But the Lemberg shirts essentially acted as a very lightweight garment to protect my garments from me and while I didn’t quite manage to get my short shirts done I did get to test a few ideas.

I am probably going to reduce the fullness of the body of one of my shirts. This is after test driving a kleyr (“kleer” from collier and can be an under and outer garment, it is all on what fabrics were used) tied to mauwen (sleeves, sometimes part of a garment, sometimes an accessory and sometimes made from linen!) and finding it a very comfortable arrangement as opposed to tying the sleeves to my Lemberg shirt.

So yes. The shirt I made looked a lot like the reconstruction in that it is a little too long through the torso and the bust cups were not entirely made to fit me.

I suspect I need to shorten the torso to make it actually supportive, but it was also really adaptive, especially having the CF top not made in one. While I was wandering around just in my linens the top edge sat right up into my armscye area, and once dressed I could arrange the edge to meet in the middle or overlap so as to make a perfectly flat inner neckline.

So I do have two of these and I may look into some more transcribing and translating to work out what region specific garments might have looked liked. I know there were linen and fustian inner garments.

But I do need a lot more kleyr and mauwen to actually call what I have a wardrobe.

I also am remaking the bodice of my red linen dress to try and make it a bit earlier.

My Boo

This is a hard time of the year. Three years ago today I found out Mr Boo had cancer and we had maybe days. I’m not going to lie, it has taken a long time to deal with the guilt of failing him on top of other expected elements of grief.

Counseling really isn’t something people think of for a pet, but I now wish I had asked for some as it was so much worse than I had ever experienced.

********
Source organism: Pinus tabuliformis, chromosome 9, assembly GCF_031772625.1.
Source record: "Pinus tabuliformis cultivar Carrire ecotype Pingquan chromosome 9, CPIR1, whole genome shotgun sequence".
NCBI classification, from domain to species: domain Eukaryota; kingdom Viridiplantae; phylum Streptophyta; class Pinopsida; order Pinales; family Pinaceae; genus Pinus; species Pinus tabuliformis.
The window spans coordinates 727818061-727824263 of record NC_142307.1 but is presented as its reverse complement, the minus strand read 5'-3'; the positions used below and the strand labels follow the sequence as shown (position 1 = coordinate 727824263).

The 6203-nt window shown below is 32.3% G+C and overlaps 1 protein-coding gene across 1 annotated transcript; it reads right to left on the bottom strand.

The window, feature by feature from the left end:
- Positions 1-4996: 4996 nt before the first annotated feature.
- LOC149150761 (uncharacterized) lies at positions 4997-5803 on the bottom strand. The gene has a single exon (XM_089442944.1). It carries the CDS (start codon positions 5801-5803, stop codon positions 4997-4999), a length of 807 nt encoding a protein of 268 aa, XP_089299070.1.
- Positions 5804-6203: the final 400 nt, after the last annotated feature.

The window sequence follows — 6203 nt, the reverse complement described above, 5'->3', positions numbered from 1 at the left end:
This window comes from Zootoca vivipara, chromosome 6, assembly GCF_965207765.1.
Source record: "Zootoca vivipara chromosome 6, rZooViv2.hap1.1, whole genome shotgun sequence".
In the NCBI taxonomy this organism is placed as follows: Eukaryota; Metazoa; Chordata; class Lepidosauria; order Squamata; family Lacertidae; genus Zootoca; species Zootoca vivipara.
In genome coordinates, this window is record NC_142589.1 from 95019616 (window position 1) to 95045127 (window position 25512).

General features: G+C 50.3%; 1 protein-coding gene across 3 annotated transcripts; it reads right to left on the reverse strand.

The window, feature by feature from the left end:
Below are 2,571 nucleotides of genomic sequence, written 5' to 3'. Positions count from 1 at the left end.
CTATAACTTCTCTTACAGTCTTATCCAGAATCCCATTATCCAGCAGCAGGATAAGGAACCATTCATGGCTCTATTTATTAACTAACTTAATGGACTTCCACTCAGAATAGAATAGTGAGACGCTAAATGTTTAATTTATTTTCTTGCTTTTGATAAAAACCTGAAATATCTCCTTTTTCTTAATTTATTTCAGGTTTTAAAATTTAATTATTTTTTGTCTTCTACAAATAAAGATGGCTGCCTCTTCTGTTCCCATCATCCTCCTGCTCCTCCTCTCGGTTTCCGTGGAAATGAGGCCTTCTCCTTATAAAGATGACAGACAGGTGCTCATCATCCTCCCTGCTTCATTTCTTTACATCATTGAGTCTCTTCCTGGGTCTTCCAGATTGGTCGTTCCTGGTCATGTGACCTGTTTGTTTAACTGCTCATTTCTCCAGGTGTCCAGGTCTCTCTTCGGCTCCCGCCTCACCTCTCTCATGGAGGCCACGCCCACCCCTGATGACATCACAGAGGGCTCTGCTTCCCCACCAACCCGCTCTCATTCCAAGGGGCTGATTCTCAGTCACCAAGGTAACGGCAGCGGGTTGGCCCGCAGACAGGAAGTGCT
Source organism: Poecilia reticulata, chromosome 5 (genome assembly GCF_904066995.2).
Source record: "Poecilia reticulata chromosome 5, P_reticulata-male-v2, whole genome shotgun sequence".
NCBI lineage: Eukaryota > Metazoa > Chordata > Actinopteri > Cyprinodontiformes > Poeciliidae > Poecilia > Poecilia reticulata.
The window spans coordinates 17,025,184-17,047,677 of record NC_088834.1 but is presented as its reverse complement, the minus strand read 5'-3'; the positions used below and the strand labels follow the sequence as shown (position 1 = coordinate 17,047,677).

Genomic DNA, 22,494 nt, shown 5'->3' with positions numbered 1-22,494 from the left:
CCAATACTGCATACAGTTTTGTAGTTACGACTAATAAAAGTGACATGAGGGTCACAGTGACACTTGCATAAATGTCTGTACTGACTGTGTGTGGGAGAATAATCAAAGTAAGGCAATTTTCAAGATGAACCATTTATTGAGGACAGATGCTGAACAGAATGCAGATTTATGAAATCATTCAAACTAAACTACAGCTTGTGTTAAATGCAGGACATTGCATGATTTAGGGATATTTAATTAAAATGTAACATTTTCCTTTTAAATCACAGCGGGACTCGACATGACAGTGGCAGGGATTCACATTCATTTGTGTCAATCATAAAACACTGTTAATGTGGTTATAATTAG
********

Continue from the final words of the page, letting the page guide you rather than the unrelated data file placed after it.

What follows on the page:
I’m trying to do justice to his life as he really was an amazing cat.

He was abandoned as a kitten. And he was abandoned at a very early age, he was certainly not of an age kittens are adopted at.

He was also deaf. So I had to learn along with him how to signal to each other, I also had to teach him to purr, how to knead, and just in general our bond of trust was pretty profound.

And I also had to come up with a name for him, he was never going to hear it so his name actually was a very specific head waggle, a series of stomps on the ground on occasion, and then his legal name was Bolero.

Not after the Ravel version, from Moulin Rouge. It was on TV in the first few days he was with me and it seemed very apropo for the tiny little bundle of very determined little scrapper who had a very set idea of what he was going to do.

Here he is warming himself on some clay I had cleaned by heating and straining and left to cool on the kitchen floor in greaseproof paper.

While sewing silk.

Certain that the plastic bag held secrets.

Finally accepting baby Mordin was not actually a monster.

And my last project with him was Elsa while he was recovering from surgery for skin cancer. So yes Elsa has a lot of emotion for me.